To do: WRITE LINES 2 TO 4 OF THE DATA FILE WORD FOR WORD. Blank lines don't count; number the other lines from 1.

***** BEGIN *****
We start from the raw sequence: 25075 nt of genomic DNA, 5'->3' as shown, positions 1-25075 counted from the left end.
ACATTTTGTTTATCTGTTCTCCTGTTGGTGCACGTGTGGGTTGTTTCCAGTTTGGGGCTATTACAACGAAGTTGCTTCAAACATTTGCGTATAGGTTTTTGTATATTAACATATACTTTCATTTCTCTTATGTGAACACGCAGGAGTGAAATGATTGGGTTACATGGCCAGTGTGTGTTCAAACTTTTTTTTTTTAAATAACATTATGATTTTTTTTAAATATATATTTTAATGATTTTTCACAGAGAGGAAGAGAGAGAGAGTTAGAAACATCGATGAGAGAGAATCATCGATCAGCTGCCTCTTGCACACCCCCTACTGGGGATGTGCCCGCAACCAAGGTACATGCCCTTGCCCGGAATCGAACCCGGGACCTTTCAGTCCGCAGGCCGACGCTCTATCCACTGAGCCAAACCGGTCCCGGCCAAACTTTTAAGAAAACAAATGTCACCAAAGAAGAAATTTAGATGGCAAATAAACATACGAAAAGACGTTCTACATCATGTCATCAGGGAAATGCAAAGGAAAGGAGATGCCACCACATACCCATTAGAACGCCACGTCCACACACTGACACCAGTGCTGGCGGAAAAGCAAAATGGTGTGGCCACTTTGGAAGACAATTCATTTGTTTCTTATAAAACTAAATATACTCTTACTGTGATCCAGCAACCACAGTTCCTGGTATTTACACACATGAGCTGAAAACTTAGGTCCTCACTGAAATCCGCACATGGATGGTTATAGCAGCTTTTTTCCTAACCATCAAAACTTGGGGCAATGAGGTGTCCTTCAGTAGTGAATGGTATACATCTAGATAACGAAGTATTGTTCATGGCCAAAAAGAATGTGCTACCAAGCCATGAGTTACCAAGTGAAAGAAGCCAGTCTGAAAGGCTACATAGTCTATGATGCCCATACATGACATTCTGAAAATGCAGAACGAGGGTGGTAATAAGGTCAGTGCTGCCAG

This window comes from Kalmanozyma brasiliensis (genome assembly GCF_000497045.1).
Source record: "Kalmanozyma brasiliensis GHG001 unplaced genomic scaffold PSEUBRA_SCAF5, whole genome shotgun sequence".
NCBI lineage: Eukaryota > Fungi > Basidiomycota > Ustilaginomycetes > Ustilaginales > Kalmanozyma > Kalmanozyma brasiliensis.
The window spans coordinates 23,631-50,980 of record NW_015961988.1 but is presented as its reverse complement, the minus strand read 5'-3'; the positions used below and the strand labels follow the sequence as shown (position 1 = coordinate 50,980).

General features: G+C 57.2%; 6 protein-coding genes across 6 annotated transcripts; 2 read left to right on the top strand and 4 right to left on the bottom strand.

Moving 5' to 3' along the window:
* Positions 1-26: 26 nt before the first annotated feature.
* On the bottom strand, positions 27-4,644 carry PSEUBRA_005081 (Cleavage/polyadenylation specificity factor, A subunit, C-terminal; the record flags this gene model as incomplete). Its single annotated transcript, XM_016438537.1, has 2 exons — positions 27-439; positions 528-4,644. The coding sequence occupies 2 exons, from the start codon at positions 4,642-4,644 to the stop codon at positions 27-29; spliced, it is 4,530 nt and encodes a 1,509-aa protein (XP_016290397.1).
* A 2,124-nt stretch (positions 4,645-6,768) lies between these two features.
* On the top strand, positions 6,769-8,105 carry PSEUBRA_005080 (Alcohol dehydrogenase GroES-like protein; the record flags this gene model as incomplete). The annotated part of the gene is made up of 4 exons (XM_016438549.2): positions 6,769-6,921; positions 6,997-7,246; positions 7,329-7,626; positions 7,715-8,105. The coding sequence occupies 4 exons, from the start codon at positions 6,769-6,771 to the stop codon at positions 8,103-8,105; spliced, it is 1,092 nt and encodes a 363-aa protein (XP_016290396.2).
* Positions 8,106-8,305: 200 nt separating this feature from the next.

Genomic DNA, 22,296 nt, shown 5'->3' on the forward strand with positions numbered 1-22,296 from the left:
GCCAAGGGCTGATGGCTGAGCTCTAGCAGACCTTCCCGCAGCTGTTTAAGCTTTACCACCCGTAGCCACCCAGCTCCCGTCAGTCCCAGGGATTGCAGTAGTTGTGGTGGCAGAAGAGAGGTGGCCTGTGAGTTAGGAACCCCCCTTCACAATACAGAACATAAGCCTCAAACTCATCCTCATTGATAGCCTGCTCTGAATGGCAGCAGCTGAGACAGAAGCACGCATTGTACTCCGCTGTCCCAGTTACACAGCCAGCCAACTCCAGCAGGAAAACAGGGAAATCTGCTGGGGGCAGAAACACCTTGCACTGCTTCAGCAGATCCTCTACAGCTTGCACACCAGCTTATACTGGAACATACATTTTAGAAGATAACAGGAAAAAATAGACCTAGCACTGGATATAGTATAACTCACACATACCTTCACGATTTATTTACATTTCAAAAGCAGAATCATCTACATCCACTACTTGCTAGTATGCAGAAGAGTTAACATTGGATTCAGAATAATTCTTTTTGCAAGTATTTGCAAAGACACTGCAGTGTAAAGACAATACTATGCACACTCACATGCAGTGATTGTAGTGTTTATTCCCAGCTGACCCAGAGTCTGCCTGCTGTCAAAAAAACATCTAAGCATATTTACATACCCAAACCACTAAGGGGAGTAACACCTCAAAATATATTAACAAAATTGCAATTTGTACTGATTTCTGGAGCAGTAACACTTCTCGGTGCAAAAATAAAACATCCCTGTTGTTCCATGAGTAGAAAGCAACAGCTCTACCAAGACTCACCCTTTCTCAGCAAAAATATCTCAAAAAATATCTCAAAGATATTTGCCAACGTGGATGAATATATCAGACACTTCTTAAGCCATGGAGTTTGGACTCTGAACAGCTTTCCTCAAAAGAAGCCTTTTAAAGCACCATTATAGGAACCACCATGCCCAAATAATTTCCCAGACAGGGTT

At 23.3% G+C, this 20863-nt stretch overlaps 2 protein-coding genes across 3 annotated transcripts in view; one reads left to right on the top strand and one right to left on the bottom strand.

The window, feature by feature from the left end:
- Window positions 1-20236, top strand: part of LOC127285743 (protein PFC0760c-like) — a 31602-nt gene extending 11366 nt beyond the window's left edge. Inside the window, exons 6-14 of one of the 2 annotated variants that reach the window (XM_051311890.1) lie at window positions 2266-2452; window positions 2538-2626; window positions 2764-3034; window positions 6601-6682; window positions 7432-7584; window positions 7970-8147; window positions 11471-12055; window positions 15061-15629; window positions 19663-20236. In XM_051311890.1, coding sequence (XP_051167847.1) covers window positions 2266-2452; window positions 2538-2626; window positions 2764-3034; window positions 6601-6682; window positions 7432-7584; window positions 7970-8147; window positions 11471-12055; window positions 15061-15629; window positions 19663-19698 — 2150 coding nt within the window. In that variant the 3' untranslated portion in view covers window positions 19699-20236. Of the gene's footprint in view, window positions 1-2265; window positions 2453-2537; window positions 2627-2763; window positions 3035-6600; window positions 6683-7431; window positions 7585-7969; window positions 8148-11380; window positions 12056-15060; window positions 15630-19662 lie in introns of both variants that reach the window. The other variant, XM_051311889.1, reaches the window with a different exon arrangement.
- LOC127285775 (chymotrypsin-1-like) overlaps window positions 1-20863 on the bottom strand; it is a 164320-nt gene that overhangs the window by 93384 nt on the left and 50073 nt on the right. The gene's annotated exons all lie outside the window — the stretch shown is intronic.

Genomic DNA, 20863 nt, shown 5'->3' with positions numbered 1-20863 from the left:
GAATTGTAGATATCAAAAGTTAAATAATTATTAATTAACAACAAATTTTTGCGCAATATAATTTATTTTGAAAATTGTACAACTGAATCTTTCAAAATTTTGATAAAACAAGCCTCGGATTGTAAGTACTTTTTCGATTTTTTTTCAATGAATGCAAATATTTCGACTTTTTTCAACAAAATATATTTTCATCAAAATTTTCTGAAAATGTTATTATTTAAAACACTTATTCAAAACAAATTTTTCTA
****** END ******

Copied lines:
ACATTTTGTTTATCTGTTCTCCTGTTGGTGCACGTGTGGGTTGTTTCCAGTTTGGGGCTATTACAACGAAGTTGCTTCAAACATTTGCGTATAGGTTTTTGTATATTAACATATACTTTCATTTCTCTTATGTGAACACGCAGGAGTGAAATGATTGGGTTACATGGCCAGTGTGTGTTCAAACTTTTTTTTTTTAAATAACATTATGATTTTTTTTAAATATATATTTTAATGATTTTTCACAGAGAGGAAGAGAGAGAGAGTTAGAAACATCGATGAGAGAGAATCATCGATCAGCTGCCTCTTGCACACCCCCTACTGGGGATGTGCCCGCAACCAAGGTACATGCCCTTGCCCGGAATCGAACCCGGGACCTTTCAGTCCGCAGGCCGACGCTCTATCCACTGAGCCAAACCGGTCCCGGCCAAACTTTTAAGAAAACAAATGTCACCAAAGAAGAAATTTAGATGGCAAATAAACATACGAAAAGACGTTCTACATCATGTCATCAGGGAAATGCAAAGGAAAGGAGATGCCACCACATACCCATTAGAACGCCACGTCCACACACTGACACCAGTGCTGGCGGAAAAGCAAAATGGTGTGGCCACTTTGGAAGACAATTCATTTGTTTCTTATAAAACTAAATATACTCTTACTGTGATCCAGCAACCACAGTTCCTGGTATTTACACACATGAGCTGAAAACTTAGGTCCTCACTGAAATCCGCACATGGATGGTTATAGCAGCTTTTTTCCTAACCATCAAAACTTGGGGCAATGAGGTGTCCTTCAGTAGTGAATGGTATACATCTAGATAACGAAGTATTGTTCATGGCCAAAAAGAATGTGCTACCAAGCCATGAGTTACCAAGTGAAAGAAGCCAGTCTGAAAGGCTACATAGTCTATGATGCCCATACATGACATTCTGAAAATGCAGAACGAGGGTGGTAATAAGGTCAGTGCTGCCAG

This window comes from Kalmanozyma brasiliensis (genome assembly GCF_000497045.1).
Source record: "Kalmanozyma brasiliensis GHG001 unplaced genomic scaffold PSEUBRA_SCAF5, whole genome shotgun sequence".